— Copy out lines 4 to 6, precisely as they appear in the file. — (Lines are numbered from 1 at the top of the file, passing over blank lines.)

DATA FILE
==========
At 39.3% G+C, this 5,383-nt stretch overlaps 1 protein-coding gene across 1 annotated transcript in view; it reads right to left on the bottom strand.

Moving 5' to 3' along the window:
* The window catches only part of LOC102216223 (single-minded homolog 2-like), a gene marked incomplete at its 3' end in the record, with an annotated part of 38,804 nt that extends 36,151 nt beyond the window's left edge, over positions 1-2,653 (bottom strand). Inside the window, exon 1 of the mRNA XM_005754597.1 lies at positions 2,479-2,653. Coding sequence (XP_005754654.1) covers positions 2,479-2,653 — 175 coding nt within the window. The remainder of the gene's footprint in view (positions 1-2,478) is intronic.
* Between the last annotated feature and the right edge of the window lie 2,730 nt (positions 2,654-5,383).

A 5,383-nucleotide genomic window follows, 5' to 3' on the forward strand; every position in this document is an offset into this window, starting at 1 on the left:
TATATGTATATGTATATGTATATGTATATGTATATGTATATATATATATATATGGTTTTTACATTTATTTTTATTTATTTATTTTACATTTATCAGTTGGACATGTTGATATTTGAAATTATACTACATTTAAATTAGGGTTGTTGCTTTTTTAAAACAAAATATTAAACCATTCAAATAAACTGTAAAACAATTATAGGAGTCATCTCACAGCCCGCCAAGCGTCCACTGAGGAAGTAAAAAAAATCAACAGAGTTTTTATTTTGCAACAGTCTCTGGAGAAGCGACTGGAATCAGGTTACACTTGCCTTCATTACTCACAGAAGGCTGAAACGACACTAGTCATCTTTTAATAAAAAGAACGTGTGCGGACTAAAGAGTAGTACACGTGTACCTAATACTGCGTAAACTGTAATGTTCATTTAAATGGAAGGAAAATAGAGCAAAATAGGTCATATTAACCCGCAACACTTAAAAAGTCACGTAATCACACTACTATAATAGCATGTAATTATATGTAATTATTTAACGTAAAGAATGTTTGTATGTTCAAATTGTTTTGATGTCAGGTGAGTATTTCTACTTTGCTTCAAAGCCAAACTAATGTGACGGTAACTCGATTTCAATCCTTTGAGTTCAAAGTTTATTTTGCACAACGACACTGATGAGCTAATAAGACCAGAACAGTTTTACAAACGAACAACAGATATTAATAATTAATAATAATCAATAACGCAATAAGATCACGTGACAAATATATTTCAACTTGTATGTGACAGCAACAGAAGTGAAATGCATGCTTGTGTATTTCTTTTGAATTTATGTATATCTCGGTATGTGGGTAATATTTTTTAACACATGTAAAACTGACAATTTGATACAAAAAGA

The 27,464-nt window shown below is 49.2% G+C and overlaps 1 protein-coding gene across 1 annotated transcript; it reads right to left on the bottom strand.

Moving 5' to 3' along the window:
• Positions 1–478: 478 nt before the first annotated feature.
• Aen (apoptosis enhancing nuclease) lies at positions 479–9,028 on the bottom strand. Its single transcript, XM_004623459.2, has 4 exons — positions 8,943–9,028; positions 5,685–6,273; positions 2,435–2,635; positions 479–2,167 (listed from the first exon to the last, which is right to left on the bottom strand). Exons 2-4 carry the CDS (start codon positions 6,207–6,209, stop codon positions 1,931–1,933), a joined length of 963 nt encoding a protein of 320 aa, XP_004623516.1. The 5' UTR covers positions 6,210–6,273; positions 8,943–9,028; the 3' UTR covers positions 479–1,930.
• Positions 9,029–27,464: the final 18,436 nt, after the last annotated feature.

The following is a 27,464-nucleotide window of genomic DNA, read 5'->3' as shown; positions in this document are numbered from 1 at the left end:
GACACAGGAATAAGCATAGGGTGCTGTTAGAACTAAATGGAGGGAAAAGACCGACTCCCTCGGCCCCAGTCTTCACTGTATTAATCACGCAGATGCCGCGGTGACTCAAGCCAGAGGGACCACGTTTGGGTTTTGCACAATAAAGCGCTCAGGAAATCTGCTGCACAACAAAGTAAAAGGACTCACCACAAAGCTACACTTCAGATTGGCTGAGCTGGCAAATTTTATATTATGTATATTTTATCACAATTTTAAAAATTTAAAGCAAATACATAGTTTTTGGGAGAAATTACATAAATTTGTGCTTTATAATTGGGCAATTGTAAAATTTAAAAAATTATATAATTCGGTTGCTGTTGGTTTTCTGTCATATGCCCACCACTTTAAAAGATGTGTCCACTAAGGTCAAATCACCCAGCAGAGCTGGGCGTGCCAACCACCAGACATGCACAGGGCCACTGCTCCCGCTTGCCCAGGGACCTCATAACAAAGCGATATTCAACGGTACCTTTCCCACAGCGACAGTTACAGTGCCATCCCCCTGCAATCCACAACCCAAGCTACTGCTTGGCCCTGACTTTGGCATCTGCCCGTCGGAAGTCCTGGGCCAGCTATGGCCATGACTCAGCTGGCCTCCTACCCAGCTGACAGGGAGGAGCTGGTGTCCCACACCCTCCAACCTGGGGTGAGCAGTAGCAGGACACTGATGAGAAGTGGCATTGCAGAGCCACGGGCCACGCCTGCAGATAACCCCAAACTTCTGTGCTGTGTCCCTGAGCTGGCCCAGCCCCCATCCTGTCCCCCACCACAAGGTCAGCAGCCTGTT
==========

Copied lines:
* Between the last annotated feature and the right edge of the window lie 2,730 nt (positions 2,654-5,383).

A 5,383-nucleotide genomic window follows, 5' to 3' on the forward strand; every position in this document is an offset into this window, starting at 1 on the left:
TATATGTATATGTATATGTATATGTATATGTATATGTATATATATATATATATGGTTTTTACATTTATTTTTATTTATTTATTTTACATTTATCAGTTGGACATGTTGATATTTGAAATTATACTACATTTAAATTAGGGTTGTTGCTTTTTTAAAACAAAATATTAAACCATTCAAATAAACTGTAAAACAATTATAGGAGTCATCTCACAGCCCGCCAAGCGTCCACTGAGGAAGTAAAAAAAATCAACAGAGTTTTTATTTTGCAACAGTCTCTGGAGAAGCGACTGGAATCAGGTTACACTTGCCTTCATTACTCACAGAAGGCTGAAACGACACTAGTCATCTTTTAATAAAAAGAACGTGTGCGGACTAAAGAGTAGTACACGTGTACCTAATACTGCGTAAACTGTAATGTTCATTTAAATGGAAGGAAAATAGAGCAAAATAGGTCATATTAACCCGCAACACTTAAAAAGTCACGTAATCACACTACTATAATAGCATGTAATTATATGTAATTATTTAACGTAAAGAATGTTTGTATGTTCAAATTGTTTTGATGTCAGGTGAGTATTTCTACTTTGCTTCAAAGCCAAACTAATGTGACGGTAACTCGATTTCAATCCTTTGAGTTCAAAGTTTATTTTGCACAACGACACTGATGAGCTAATAAGACCAGAACAGTTTTACAAACGAACAACAGATATTAATAATTAATAATAATCAATAACGCAATAAGATCACGTGACAAATATATTTCAACTTGTATGTGACAGCAACAGAAGTGAAATGCATGCTTGTGTATTTCTTTTGAATTTATGTATATCTCGGTATGTGGGTAATATTTTTTAACACATGTAAAACTGACAATTTGATACAAAAAGA